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8 November 2002 Birefringent Fourier-transform imaging spectrometer
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We have previously shown those circumstances for which the multiplex advantage of temporally scanned Fourier transform imaging spectrometers enables higher signal-to-noise ratios than other techniques. Unfortunately, for many real-life applications, such as aerial reconnaissance, deployment of FT instruments based on traditional moving-mirror interferometers is problematic due to their inherent sensitivity to vibration. We will describe a new type of Fourier transform imaging spectrometer, employing moving birefringent prisms to create the necessary path difference modulations. This new system retains the accepted sensitivity advantages of traditional Fourier transform devices, but because it employs common-path interferometry and because path differences are introduced within a single optical element, the system is inherently very robust. Furthermore, the precision of the movement can be typically two orders of magnitude lower than for a traditional two-beam interferometer, resulting in a simpler instrument. Experimental results will be presented.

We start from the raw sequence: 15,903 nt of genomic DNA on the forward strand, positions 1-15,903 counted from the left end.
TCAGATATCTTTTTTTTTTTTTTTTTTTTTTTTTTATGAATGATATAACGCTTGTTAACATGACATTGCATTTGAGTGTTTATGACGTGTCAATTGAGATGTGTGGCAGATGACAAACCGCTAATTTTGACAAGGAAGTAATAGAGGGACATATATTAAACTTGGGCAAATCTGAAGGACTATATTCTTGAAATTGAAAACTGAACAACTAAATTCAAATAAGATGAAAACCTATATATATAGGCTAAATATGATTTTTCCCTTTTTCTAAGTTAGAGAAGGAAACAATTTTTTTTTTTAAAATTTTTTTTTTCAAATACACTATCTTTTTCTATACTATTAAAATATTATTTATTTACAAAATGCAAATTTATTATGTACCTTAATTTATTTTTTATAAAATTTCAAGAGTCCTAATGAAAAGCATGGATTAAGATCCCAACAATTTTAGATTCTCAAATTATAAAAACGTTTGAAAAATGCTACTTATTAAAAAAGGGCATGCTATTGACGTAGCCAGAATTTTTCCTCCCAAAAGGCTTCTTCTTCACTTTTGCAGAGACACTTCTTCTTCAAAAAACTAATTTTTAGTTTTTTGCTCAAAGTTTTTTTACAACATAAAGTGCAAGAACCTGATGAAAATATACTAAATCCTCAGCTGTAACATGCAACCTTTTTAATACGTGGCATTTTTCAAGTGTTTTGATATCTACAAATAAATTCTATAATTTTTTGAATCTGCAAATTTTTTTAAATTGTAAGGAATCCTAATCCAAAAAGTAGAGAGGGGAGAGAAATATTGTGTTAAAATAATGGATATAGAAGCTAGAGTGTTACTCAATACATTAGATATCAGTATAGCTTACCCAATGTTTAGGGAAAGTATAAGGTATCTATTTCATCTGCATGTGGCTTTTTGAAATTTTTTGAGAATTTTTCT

© (2002) COPYRIGHT Society of Photo-Optical Instrumentation Engineers (SPIE). Downloading of the abstract is permitted for personal use only.
David William Fletcher-Holmes and Andrew Robert Harvey "Birefringent Fourier-transform imaging spectrometer", Proc. SPIE 4816, Imaging Spectrometry VIII, (8 November 2002);

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